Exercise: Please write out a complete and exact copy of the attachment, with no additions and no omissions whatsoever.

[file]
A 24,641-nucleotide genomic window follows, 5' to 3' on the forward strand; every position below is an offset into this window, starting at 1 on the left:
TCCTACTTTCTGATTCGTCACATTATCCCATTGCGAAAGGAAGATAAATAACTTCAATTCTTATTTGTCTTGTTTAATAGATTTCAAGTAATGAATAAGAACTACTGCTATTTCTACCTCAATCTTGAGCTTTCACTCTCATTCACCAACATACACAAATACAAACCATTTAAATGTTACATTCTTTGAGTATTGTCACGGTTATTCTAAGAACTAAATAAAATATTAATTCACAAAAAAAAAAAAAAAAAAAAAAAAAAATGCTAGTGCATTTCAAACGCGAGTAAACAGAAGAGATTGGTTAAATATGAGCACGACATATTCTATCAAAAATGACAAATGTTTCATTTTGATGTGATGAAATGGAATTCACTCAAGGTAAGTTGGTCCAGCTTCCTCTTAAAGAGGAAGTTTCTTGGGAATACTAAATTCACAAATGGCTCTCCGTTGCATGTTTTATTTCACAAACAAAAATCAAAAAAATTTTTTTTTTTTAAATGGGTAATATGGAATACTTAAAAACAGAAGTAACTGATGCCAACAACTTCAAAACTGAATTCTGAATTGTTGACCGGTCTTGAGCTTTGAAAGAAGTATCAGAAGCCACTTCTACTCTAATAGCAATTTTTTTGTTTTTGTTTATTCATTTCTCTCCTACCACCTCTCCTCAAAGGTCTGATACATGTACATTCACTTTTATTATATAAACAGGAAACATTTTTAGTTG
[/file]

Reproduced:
A 24,641-nucleotide genomic window follows, 5' to 3' on the forward strand; every position below is an offset into this window, starting at 1 on the left:
TCCTACTTTCTGATTCGTCACATTATCCCATTGCGAAAGGAAGATAAATAACTTCAATTCTTATTTGTCTTGTTTAATAGATTTCAAGTAATGAATAAGAACTACTGCTATTTCTACCTCAATCTTGAGCTTTCACTCTCATTCACCAACATACACAAATACAAACCATTTAAATGTTACATTCTTTGAGTATTGTCACGGTTATTCTAAGAACTAAATAAAATATTAATTCACAAAAAAAAAAAAAAAAAAAAAAAAAAATGCTAGTGCATTTCAAACGCGAGTAAACAGAAGAGATTGGTTAAATATGAGCACGACATATTCTATCAAAAATGACAAATGTTTCATTTTGATGTGATGAAATGGAATTCACTCAAGGTAAGTTGGTCCAGCTTCCTCTTAAAGAGGAAGTTTCTTGGGAATACTAAATTCACAAATGGCTCTCCGTTGCATGTTTTATTTCACAAACAAAAATCAAAAAAATTTTTTTTTTTTAAATGGGTAATATGGAATACTTAAAAACAGAAGTAACTGATGCCAACAACTTCAAAACTGAATTCTGAATTGTTGACCGGTCTTGAGCTTTGAAAGAAGTATCAGAAGCCACTTCTACTCTAATAGCAATTTTTTTGTTTTTGTTTATTCATTTCTCTCCTACCACCTCTCCTCAAAGGTCTGATACATGTACATTCACTTTTATTATATAAACAGGAAACATTTTTAGTTG